Zero trust has some of the best branding in cybersecurity – it’s comprehensive, absolute, and even my kids could understand it. How much trust? Zero.
Except that’s just not the case. Catchy as the name ‘zero trust’ is, the truth is that there’s much more to it: zero trust isn’t an architecture, it’s a mindset. It’s a goal that security teams can always strive to reach without ever necessarily achieving.
In fact, they shouldn’t achieve zero trust. It just isn’t practical: verifying every request would eventually wind up locking out customers or users. Good security shouldn’t impede business operations or legitimate user activity – it should protect what matters most.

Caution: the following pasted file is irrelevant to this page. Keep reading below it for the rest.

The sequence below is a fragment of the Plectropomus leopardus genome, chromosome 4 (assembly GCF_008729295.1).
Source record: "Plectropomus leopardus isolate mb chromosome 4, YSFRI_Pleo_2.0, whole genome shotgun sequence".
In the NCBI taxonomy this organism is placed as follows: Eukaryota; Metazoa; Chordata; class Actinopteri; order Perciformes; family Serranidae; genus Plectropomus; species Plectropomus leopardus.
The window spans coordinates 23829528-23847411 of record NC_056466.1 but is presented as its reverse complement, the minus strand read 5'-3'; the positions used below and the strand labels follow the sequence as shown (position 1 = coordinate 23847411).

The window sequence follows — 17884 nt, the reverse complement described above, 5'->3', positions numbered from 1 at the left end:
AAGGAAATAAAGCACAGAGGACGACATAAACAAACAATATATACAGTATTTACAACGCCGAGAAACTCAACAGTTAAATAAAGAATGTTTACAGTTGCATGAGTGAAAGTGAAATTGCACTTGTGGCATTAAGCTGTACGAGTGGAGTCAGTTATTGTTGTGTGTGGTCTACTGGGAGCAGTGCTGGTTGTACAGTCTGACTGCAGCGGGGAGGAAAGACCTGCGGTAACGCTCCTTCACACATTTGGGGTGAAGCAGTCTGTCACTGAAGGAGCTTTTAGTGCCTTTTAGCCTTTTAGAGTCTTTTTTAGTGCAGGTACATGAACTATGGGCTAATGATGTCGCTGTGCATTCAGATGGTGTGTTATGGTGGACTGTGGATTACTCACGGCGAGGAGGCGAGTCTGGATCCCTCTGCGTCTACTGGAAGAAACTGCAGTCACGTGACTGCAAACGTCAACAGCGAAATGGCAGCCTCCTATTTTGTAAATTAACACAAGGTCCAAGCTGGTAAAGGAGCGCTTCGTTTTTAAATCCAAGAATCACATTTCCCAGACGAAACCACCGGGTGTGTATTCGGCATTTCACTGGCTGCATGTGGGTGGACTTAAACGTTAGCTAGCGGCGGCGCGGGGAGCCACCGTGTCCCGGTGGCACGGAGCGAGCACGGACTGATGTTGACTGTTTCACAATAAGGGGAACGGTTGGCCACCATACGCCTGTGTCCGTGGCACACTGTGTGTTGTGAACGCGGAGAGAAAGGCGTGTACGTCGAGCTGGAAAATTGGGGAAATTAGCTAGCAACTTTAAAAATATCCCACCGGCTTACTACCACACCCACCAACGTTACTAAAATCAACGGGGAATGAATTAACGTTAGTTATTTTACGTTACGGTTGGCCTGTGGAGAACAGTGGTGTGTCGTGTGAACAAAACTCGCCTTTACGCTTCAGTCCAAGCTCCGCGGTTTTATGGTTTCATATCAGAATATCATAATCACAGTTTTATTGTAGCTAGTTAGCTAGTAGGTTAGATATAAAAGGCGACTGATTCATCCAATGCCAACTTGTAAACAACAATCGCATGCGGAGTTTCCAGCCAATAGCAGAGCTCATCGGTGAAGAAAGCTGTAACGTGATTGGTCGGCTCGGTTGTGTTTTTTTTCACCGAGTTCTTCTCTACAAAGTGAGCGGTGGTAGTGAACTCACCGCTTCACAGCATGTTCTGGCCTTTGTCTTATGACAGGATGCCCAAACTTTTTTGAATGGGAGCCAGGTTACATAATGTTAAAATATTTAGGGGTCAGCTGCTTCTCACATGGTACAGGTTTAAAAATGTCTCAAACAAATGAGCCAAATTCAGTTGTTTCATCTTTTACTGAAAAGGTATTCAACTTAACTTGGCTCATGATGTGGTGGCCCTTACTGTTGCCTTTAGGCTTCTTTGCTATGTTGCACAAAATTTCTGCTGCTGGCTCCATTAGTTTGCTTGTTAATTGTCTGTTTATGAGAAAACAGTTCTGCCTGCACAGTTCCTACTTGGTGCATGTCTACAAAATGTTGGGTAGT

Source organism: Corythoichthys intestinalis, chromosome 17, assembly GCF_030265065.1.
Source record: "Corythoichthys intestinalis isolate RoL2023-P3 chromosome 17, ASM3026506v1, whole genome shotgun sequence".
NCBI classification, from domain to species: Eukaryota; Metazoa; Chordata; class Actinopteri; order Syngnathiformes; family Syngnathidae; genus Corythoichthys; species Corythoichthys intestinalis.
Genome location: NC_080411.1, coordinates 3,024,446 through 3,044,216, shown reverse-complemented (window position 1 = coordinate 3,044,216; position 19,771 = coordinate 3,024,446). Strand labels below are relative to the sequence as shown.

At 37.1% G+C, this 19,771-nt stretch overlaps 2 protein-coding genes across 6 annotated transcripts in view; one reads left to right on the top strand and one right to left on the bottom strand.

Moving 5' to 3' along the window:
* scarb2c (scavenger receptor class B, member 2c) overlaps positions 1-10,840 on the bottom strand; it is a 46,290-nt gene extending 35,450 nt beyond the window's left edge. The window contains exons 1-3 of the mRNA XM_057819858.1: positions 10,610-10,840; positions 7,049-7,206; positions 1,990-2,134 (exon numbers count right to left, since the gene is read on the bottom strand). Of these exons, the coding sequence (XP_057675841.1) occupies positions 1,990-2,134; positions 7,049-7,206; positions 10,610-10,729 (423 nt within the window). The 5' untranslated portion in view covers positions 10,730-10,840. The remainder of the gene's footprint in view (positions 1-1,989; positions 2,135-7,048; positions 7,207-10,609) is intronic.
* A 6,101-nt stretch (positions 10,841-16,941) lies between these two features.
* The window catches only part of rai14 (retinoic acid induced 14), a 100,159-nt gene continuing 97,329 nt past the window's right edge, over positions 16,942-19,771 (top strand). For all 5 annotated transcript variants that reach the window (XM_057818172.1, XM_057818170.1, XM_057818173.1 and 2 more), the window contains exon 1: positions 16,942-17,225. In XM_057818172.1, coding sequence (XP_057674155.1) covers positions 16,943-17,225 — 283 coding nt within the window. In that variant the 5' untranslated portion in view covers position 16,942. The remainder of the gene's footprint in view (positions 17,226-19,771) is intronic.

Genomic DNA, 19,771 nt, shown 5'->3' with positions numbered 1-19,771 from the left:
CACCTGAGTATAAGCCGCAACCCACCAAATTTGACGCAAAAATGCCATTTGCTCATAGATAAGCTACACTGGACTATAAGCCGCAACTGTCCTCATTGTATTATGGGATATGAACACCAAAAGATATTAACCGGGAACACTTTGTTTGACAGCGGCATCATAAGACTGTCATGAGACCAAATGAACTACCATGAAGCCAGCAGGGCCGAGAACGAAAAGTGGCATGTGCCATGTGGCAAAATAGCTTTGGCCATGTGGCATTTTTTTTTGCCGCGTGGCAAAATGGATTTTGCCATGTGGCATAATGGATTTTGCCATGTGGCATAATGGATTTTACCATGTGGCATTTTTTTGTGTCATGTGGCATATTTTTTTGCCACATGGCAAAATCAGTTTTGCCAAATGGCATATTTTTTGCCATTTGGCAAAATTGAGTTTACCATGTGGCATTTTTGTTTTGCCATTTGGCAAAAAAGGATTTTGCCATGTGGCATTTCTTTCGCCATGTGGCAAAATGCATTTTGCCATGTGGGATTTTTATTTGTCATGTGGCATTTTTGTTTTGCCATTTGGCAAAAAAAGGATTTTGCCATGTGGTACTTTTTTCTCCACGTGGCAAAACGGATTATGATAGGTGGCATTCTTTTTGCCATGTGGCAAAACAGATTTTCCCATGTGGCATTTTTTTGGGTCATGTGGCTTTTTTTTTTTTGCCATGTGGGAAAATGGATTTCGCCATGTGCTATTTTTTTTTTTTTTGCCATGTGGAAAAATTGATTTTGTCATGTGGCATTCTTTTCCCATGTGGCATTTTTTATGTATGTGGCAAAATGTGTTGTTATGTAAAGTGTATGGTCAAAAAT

What ‘zero trust’ branding achieves is naming the problem: trust. Too much trust – particularly too much default trust – is a recipe for disaster. Instead, security teams need to be thoughtful about when they’re provisioning trust, why, and what requests should require additional authentication.
Thinking through that escalation is the real benefit of zero trust – it’s a way to provide the least amount of trust necessary for your users to do their jobs or make a purchase.
Tomorrow, I’ll be talking about how organizations can use zero trust to secure what they need to and prepare for a work-from-anywhere-always world. Make sure to register for our free webinar to hear from cybersecurity experts Sam Curry (CSO at Cybereason) and Hector Monsegur (Corporate Pen-tester and Expert Security Researcher with rThreat) to hear why the small steps leading to zero trust can amount to a big difference in your security profile.